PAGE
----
When to Make a Referral

It seems that we always get more referrals this time of year – the weeks between Thanksgiving and the New Year. We attribute it to younger family members seeing their aging parents or grandparents, and realizing their loved one could benefit from home delivered meals.

Mayo Clinic has a good article “Aging Parents: 7 warning signs of health problems” that provides useful suggestions and action steps for those who are starting to care for aging family members or friends. Below is a quick overview:

1. Are your aging parents taking care of themselves. We, including our volunteers, pay attention to our clients’ appearance – has there been a change in how they’re caring for themselves and their home? Is there heat? Is the yard overgrown? Are they able to clear snow/ice from their driveway and stairs to the house?

2. Are your aging parents experiencing memory loss? We all occasionally forget things. But there’s a difference between normal memory loss and that associated with types of dementia. Misplaced keys, glasses, and other items are “normal’. Getting lost in familiar neighborhoods is more concerning.

3. Are your aging parents safe in their home?

4. Are your aging parents safe on the road?

5. Have your aging parents lost weight? Weight loss can be attributed to difficulty cooking, loss of taste/smell or underlying health conditions such as depression, malnutrition, or cancer.

6. Are your aging parents in good spirits? What is their mood like? Have there been any changes? Depression and anxiety are not part of normal aging; they can be treated at any age.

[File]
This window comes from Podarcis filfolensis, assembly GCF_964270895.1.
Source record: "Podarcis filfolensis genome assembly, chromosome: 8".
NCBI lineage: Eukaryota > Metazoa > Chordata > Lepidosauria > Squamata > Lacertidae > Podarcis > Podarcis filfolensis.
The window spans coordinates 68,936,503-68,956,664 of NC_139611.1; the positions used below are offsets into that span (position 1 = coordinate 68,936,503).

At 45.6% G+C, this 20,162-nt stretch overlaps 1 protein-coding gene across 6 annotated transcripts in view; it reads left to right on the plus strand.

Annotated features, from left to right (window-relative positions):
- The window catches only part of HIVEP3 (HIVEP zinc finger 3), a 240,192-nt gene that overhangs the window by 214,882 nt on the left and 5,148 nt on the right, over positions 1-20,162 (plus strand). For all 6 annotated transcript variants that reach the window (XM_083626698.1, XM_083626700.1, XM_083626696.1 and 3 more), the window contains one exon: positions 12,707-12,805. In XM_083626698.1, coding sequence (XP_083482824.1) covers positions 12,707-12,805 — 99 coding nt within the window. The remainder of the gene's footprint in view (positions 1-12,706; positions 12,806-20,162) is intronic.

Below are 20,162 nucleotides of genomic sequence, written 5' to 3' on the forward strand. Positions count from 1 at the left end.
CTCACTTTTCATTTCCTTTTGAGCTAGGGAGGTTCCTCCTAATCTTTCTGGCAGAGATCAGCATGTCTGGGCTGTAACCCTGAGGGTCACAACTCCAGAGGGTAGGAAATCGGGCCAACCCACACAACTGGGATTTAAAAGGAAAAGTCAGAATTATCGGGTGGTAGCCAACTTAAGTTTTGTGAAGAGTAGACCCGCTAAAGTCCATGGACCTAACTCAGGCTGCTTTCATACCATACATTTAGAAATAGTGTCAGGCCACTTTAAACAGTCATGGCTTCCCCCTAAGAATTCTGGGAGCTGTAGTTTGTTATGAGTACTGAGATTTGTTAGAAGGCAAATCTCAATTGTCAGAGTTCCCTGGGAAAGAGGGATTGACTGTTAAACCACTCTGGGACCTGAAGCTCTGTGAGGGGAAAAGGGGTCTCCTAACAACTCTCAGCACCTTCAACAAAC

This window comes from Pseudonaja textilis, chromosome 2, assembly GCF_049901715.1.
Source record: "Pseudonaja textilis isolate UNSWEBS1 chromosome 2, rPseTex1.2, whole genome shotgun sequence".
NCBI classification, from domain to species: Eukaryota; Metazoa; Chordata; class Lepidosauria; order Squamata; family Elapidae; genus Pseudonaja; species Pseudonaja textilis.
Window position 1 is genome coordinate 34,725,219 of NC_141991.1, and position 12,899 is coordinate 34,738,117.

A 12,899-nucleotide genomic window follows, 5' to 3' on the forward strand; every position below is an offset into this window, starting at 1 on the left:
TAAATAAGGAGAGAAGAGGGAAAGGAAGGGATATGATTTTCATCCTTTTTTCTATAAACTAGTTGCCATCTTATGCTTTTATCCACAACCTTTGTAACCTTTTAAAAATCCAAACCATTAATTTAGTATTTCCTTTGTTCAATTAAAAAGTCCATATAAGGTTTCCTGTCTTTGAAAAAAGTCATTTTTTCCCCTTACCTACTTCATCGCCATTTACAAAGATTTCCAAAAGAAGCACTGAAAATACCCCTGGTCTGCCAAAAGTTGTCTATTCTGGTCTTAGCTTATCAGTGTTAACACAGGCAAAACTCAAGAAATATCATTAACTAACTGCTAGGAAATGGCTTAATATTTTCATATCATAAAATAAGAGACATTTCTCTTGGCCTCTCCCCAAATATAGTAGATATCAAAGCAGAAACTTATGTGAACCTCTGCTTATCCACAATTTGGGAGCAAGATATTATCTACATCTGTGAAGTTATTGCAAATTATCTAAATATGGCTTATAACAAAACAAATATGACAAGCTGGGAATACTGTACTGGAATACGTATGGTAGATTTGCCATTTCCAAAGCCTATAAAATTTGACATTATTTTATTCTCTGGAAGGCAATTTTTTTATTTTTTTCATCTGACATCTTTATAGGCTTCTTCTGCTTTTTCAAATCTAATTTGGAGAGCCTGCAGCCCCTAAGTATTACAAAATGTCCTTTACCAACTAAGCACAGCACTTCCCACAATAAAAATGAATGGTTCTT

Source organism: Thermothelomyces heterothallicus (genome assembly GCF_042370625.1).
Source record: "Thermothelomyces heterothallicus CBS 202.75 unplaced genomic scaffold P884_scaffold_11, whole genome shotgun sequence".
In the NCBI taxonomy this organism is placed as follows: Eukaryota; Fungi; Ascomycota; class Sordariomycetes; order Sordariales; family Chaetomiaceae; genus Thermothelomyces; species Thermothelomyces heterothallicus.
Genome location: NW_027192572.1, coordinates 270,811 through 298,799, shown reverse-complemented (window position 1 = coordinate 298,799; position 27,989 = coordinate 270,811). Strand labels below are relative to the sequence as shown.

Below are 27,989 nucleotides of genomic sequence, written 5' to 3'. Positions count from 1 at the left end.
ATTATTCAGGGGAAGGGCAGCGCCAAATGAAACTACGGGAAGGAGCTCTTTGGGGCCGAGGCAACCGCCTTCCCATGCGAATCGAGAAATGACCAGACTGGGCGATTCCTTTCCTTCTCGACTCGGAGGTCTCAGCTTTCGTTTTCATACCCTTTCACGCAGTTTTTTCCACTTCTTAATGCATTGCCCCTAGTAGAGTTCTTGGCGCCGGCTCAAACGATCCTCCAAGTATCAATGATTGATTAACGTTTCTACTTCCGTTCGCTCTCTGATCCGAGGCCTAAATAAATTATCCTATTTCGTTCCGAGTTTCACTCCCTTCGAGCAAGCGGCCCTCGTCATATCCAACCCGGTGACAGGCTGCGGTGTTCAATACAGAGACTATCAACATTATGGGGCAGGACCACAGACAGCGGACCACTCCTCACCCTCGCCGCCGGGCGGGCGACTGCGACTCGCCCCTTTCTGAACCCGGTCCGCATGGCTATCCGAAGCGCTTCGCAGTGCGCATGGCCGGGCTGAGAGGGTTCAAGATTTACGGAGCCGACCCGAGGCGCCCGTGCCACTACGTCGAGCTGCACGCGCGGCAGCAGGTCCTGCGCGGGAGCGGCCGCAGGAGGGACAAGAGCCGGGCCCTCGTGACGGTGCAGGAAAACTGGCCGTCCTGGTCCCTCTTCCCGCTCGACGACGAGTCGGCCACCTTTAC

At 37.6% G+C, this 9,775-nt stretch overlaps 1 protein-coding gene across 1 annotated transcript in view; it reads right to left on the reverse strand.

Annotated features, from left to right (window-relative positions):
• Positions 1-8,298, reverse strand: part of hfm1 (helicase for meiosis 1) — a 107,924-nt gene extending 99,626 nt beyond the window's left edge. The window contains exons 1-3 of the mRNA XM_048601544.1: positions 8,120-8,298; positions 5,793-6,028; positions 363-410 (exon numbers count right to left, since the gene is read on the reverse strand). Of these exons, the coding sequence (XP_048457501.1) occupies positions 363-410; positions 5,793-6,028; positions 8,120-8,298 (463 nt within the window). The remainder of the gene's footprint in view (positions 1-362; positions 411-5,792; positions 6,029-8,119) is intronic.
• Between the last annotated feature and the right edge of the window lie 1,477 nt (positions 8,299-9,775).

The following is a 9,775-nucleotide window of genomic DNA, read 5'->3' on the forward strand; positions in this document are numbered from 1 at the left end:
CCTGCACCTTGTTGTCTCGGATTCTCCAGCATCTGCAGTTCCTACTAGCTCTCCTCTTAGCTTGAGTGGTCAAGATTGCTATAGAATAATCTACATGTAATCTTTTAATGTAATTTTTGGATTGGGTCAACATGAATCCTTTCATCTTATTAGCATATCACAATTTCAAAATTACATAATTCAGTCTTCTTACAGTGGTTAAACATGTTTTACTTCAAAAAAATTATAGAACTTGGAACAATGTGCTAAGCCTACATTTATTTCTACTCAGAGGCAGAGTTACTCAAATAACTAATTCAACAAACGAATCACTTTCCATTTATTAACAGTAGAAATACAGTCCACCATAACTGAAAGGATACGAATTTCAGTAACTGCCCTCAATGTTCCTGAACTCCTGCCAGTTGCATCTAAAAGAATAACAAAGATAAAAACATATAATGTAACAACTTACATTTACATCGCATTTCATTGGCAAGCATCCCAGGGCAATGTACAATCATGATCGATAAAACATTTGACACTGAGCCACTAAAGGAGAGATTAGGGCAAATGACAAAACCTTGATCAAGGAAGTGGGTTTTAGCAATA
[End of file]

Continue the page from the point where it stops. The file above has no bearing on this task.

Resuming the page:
7. Are your aging parents able to get around? Are they unsteady on their feet? Is it difficult for them to use stairs? Have they decreased their physical activity?

Programs like Ann Arbor Meals on Wheels can help if your loved one is having difficulty preparing meals due to physical and emotional health problems. The visit by the volunteer who delivers the meal also serves as a wellness or safety check. We contact you if there concerns and can make referrals for support services.

For more information about eligibility visit http://www.med.umich.edu/aamealsonwheels/mealmakereferal.html.

October is Health Literacy Month

By Cyndi Lieske and Beth Adams

Health literacy is the degree to which individuals have the capacity to obtain, process, and understand basic health information and services needed to make appropriate health decisions.

People with limited health literacy are more likely to have chronic conditions, are less likely to effectively manage their health and tend to have higher health care costs. Nearly 9 out of 10 adults have difficulty using basic health information. Challenges include:

  • Navigating the health care system, including filling out complex forms and finding a health care provider;
  • Understanding test results such as cholesterol and blood sugar levels;
  • Choosing between health plans and comparing prescription drug coverage;
  • Sorting through large amounts of health information, including separating myths from facts;
  • Managing chronic diseases, such as knowing the symptoms of low blood sugar AND how to correct it; and
  • Knowing what each medication is for and taking the right medicine at the right time.

Health literacy challenges are greater for older adults than younger populations. They have more chronic illnesses and use health care services at higher rates. Limitations of physical and/or cognitive functioning add another layer of difficulty. Even mild vision and hearing loss can make it difficult to process information that is otherwise understandable.